News / Asia

South Korea's Park Seeks Economic Change, Dialogue With North

South Korea's new president, Park Geun-Hye, arrives for an official dinner at the presidential Blue House in Seoul, Feb. 25, 2013.
South Korea's new president, Park Geun-Hye, arrives for an official dinner at the presidential Blue House in Seoul, Feb. 25, 2013.
South Korea's new conservative president, Park Geun-hye, has used her inaugural address to send a mixed message to Pyongyang about her approach to dealing with long-running tensions on the Korean peninsula.

Speaking at the National Assembly in Seoul Monday, she demanded that the North "abandon" a nuclear weapons program that included a third nuclear test earlier this month.  Park warned that she will "not tolerate any action" that threatens the lives and security of her people.

But Park also promised to "build trust" between the two Koreas as part of what she called a "step-by-step" approach on the basis of "credible deterrence." She was elected in December partly on a pledge to renew engagement with the North after the tough stance of her conservative predecessor, Lee Myung-bak.

Interpreting Park's message

Yang Moo-Jin, a professor at the University of North Korean Studies in Seoul, said Park is likely to focus her initial efforts on working with the international community to impose sanctions on Pyongyang for its February 12 nuclear test.

The United States and its allies have called for a United Nations Security Council resolution that would tighten penalties already faced by North Korea for conducting nuclear tests in 2006 and 2009.

Park Geun-hye:

  • Born in 1952, daughter of former president Park Chung-hee
  • Studied engineering
  • Served as de-facto first lady after her mother was killed
  • Elected to the National Assembly in 1998
  • First launched presidential bid in 2007
But, Seoul National University professor Jang Yong-Seok said Park also is sending a signal to Pyongyang that a path for dialogue is open, provided that it refrains from further perceived provocations.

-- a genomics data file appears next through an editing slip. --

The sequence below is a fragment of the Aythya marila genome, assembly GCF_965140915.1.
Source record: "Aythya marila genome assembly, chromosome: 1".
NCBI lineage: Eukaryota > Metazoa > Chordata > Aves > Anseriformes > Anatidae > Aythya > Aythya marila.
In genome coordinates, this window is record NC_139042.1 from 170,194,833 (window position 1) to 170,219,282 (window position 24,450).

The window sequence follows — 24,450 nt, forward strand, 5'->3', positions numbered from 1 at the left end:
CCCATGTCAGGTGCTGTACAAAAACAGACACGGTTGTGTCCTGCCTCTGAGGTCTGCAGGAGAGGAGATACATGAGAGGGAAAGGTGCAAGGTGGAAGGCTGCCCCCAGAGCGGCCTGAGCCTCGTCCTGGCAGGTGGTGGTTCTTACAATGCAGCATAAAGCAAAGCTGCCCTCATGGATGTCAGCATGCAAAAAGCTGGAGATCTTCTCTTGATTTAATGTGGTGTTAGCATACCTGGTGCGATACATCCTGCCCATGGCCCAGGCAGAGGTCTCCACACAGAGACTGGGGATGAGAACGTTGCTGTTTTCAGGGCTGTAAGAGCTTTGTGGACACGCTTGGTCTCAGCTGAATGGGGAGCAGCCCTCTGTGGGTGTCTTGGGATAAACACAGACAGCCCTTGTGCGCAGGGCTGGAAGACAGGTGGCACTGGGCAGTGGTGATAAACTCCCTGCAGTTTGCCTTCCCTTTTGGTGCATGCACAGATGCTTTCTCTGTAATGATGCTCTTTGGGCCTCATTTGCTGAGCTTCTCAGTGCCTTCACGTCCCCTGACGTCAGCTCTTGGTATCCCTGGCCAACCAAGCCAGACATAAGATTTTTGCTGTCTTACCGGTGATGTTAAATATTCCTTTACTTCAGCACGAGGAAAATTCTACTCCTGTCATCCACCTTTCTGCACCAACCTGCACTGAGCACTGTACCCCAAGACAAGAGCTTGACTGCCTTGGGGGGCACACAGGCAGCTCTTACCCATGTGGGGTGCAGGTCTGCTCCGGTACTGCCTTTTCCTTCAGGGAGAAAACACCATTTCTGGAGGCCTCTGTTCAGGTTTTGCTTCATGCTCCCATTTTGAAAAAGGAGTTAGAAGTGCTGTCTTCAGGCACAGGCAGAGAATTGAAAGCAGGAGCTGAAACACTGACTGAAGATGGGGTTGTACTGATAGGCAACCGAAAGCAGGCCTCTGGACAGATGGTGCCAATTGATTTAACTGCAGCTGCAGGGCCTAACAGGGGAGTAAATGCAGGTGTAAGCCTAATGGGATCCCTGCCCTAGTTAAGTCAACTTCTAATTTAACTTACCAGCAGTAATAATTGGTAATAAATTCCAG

Korea analyst Malcolm Cook of Australia's Flinders University said the new South Korean leader is seeking a balanced approach.

"She clearly is trying to find a middle way between [former liberal president] Roh Moo-hyun's 'Sunshine Policy' that focused on engagement with North Korea, and her ruling party predecessor who switched to a strong focus on the North Korean military threat," he said.

"Park will try to do both at the same time, with actions by North Korea determining which of those tracks will be the primary one," said Cook.

Yoon Yeon-hong, a woman in her mid-50s who attended the inauguration, expressed hope that the new president will follow such a path.

"We should help the North Korean people, but I don't want President Park to send [humanitarian] aid unconditionally as some former (South Korean) presidents did," she said. "I also hope she will block anything that would help North Korea to make nuclear weapons."

Establishing economic priorities
 
In another part of her address, Park said her government will develop a "creative economy" in which science and technology generate new markets and jobs, rather than just the country's traditional manufacturing sector.

She also emphasized a need for "economic democratization," or policies that help small and medium-sized businesses to "prosper" alongside South Korea's conglomerates, or chaebols.